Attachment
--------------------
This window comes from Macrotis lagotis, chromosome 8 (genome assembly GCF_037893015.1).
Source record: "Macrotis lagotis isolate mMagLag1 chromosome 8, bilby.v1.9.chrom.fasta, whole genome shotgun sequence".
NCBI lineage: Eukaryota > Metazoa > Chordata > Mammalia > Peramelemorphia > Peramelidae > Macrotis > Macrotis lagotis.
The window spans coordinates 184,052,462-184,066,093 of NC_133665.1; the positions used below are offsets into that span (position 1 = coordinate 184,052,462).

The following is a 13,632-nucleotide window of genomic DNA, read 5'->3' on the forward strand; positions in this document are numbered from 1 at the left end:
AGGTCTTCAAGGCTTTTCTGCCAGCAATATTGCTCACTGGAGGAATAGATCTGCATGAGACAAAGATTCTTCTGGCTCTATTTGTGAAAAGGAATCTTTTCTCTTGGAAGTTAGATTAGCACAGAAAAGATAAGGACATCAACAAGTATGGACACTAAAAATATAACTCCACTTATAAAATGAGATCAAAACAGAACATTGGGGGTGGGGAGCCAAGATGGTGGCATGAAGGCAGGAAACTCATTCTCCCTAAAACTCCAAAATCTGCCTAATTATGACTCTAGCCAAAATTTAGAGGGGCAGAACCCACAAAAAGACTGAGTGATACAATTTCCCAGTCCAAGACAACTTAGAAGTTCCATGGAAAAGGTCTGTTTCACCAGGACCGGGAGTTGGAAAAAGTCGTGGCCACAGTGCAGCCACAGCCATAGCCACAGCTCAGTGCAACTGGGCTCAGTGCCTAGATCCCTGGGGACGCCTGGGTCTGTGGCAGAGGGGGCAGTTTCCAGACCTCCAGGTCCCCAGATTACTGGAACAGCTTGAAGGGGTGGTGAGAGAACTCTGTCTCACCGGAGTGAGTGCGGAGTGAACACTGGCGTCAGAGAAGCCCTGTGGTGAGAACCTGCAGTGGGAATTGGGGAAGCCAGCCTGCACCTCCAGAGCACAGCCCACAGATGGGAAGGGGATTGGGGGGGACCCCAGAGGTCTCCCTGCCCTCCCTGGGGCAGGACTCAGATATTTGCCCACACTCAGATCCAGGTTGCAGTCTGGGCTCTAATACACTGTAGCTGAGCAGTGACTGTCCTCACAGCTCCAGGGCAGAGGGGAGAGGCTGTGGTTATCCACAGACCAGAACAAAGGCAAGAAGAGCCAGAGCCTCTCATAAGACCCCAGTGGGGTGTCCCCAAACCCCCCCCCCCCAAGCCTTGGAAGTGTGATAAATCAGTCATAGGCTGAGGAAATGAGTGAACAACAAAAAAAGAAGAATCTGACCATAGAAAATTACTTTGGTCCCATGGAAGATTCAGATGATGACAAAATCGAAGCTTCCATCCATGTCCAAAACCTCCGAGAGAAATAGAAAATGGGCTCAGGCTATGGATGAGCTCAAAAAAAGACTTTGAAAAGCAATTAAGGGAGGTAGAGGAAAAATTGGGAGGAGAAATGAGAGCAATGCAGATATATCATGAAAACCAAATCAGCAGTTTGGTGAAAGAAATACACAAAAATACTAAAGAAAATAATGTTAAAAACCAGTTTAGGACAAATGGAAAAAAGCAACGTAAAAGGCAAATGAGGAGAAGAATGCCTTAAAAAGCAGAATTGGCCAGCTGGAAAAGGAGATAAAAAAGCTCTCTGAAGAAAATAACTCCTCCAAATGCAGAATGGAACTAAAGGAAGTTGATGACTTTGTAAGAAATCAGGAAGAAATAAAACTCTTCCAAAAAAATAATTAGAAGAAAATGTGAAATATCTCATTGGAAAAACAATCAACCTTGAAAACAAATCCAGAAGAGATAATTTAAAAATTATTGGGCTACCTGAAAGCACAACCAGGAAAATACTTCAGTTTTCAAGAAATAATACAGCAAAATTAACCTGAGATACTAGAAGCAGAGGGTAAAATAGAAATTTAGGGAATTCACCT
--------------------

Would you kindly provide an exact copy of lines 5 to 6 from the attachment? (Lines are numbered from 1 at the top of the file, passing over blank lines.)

The following is a 13,632-nucleotide window of genomic DNA, read 5'->3' on the forward strand; positions in this document are numbered from 1 at the left end:
AGGTCTTCAAGGCTTTTCTGCCAGCAATATTGCTCACTGGAGGAATAGATCTGCATGAGACAAAGATTCTTCTGGCTCTATTTGTGAAAAGGAATCTTTTCTCTTGGAAGTTAGATTAGCACAGAAAAGATAAGGACATCAACAAGTATGGACACTAAAAATATAACTCCACTTATAAAATGAGATCAAAACAGAACATTGGGGGTGGGGAGCCAAGATGGTGGCATGAAGGCAGGAAACTCATTCTCCCTAAAACTCCAAAATCTGCCTAATTATGACTCTAGCCAAAATTTAGAGGGGCAGAACCCACAAAAAGACTGAGTGATACAATTTCCCAGTCCAAGACAACTTAGAAGTTCCATGGAAAAGGTCTGTTTCACCAGGACCGGGAGTTGGAAAAAGTCGTGGCCACAGTGCAGCCACAGCCATAGCCACAGCTCAGTGCAACTGGGCTCAGTGCCTAGATCCCTGGGGACGCCTGGGTCTGTGGCAGAGGGGGCAGTTTCCAGACCTCCAGGTCCCCAGATTACTGGAACAGCTTGAAGGGGTGGTGAGAGAACTCTGTCTCACCGGAGTGAGTGCGGAGTGAACACTGGCGTCAGAGAAGCCCTGTGGTGAGAACCTGCAGTGGGAATTGGGGAAGCCAGCCTGCACCTCCAGAGCACAGCCCACAGATGGGAAGGGGATTGGGGGGGACCCCAGAGGTCTCCCTGCCCTCCCTGGGGCAGGACTCAGATATTTGCCCACACTCAGATCCAGGTTGCAGTCTGGGCTCTAATACACTGTAGCTGAGCAGTGACTGTCCTCACAGCTCCAGGGCAGAGGGGAGAGGCTGTGGTTATCCACAGACCAGAACAAAGGCAAGAAGAGCCAGAGCCTCTCATAAGACCCCAGTGGGGTGTCCCCAAACCCCCCCCCCCCAAGCCTTGGAAGTGTGATAAATCAGTCATAGGCTGAGGAAATGAGTGAACAACAAAAAAAGAAGAATCTGACCATAGAAAATTACTTTGGTCCCATGGAAGATTCAGATGATGACAAAATCGAAGCTTCCATCCATGTCCAAAACCTCCGAGAGAAATAGAAAATGGGCTCAGGCTATGGATGAGCTCAAAAAAAGACTTTGAAAAGCAATTAAGGGAGGTAGAGGAAAAATTGGGAGGAGAAATGAGAGCAATGCAGATATATCATGAAAACCAAATCAGCAGTTTGGTGAAAGAAATACACAAAAATACTAAAGAAAATAATGTTAAAAACCAGTTTAGGACAAATGGAAAAAAGCAACGTAAAAGGCAAATGAGGAGAAGAATGCCTTAAAAAGCAGAATTGGCCAGCTGGAAAAGGAGATAAAAAAGCTCTCTGAAGAAAATAACTCCTCCAAATGCAGAATGGAACTAAAGGAAGTTGATGACTTTGTAAGAAATCAGGAAGAAATAAAACTCTTCCAAAAAAATAATTAGAAGAAAATGTGAAATATCTCATTGGAAAAACAATCAACCTTGAAAACAAATCCAGAAGAGATAATTTAAAAATTATTGGGCTACCTGAAAGCACAACCAGGAAAATACTTCAGTTTTCAAGAAATAATACAGCAAAATTAACCTGAGATACTAGAAGCAGAGGGTAAAATAGAAATTTAGGGAATTCACCT